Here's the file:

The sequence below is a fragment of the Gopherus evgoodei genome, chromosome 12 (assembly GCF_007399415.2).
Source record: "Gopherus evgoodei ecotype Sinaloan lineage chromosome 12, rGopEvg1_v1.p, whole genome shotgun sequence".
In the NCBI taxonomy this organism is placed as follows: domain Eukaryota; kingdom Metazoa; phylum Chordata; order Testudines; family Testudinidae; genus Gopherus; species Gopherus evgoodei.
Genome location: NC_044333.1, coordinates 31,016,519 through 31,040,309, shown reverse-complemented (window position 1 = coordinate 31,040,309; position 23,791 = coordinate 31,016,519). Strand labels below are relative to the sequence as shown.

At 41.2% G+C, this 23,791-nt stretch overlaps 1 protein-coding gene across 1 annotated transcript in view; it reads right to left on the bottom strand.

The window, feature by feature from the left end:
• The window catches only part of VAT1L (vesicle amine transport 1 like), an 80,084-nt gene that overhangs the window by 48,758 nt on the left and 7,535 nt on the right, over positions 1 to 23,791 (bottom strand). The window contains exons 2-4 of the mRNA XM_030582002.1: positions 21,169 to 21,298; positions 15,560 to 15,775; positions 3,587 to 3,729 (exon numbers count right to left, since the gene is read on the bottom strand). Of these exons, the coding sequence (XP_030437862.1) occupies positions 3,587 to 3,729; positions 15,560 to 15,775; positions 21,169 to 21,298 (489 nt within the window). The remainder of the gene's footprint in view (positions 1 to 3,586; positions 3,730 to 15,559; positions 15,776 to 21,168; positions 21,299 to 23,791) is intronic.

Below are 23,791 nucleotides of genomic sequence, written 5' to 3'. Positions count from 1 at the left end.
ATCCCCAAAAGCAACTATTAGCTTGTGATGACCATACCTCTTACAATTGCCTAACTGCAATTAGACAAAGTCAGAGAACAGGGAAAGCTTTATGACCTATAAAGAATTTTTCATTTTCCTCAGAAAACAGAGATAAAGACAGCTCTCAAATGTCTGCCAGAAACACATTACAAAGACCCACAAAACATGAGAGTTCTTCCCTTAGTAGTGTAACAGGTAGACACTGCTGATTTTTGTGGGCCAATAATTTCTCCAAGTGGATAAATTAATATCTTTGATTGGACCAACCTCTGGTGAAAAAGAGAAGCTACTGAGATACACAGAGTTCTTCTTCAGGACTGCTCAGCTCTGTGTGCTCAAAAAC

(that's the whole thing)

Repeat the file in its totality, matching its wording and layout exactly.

The sequence below is a fragment of the Gopherus evgoodei genome, chromosome 12 (assembly GCF_007399415.2).
Source record: "Gopherus evgoodei ecotype Sinaloan lineage chromosome 12, rGopEvg1_v1.p, whole genome shotgun sequence".
In the NCBI taxonomy this organism is placed as follows: domain Eukaryota; kingdom Metazoa; phylum Chordata; order Testudines; family Testudinidae; genus Gopherus; species Gopherus evgoodei.
Genome location: NC_044333.1, coordinates 31,016,519 through 31,040,309, shown reverse-complemented (window position 1 = coordinate 31,040,309; position 23,791 = coordinate 31,016,519). Strand labels below are relative to the sequence as shown.

At 41.2% G+C, this 23,791-nt stretch overlaps 1 protein-coding gene across 1 annotated transcript in view; it reads right to left on the bottom strand.

The window, feature by feature from the left end:
• The window catches only part of VAT1L (vesicle amine transport 1 like), an 80,084-nt gene that overhangs the window by 48,758 nt on the left and 7,535 nt on the right, over positions 1 to 23,791 (bottom strand). The window contains exons 2-4 of the mRNA XM_030582002.1: positions 21,169 to 21,298; positions 15,560 to 15,775; positions 3,587 to 3,729 (exon numbers count right to left, since the gene is read on the bottom strand). Of these exons, the coding sequence (XP_030437862.1) occupies positions 3,587 to 3,729; positions 15,560 to 15,775; positions 21,169 to 21,298 (489 nt within the window). The remainder of the gene's footprint in view (positions 1 to 3,586; positions 3,730 to 15,559; positions 15,776 to 21,168; positions 21,299 to 23,791) is intronic.

Below are 23,791 nucleotides of genomic sequence, written 5' to 3'. Positions count from 1 at the left end.
ATCCCCAAAAGCAACTATTAGCTTGTGATGACCATACCTCTTACAATTGCCTAACTGCAATTAGACAAAGTCAGAGAACAGGGAAAGCTTTATGACCTATAAAGAATTTTTCATTTTCCTCAGAAAACAGAGATAAAGACAGCTCTCAAATGTCTGCCAGAAACACATTACAAAGACCCACAAAACATGAGAGTTCTTCCCTTAGTAGTGTAACAGGTAGACACTGCTGATTTTTGTGGGCCAATAATTTCTCCAAGTGGATAAATTAATATCTTTGATTGGACCAACCTCTGGTGAAAAAGAGAAGCTACTGAGATACACAGAGTTCTTCTTCAGGACTGCTCAGCTCTGTGTGCTCAAAAAC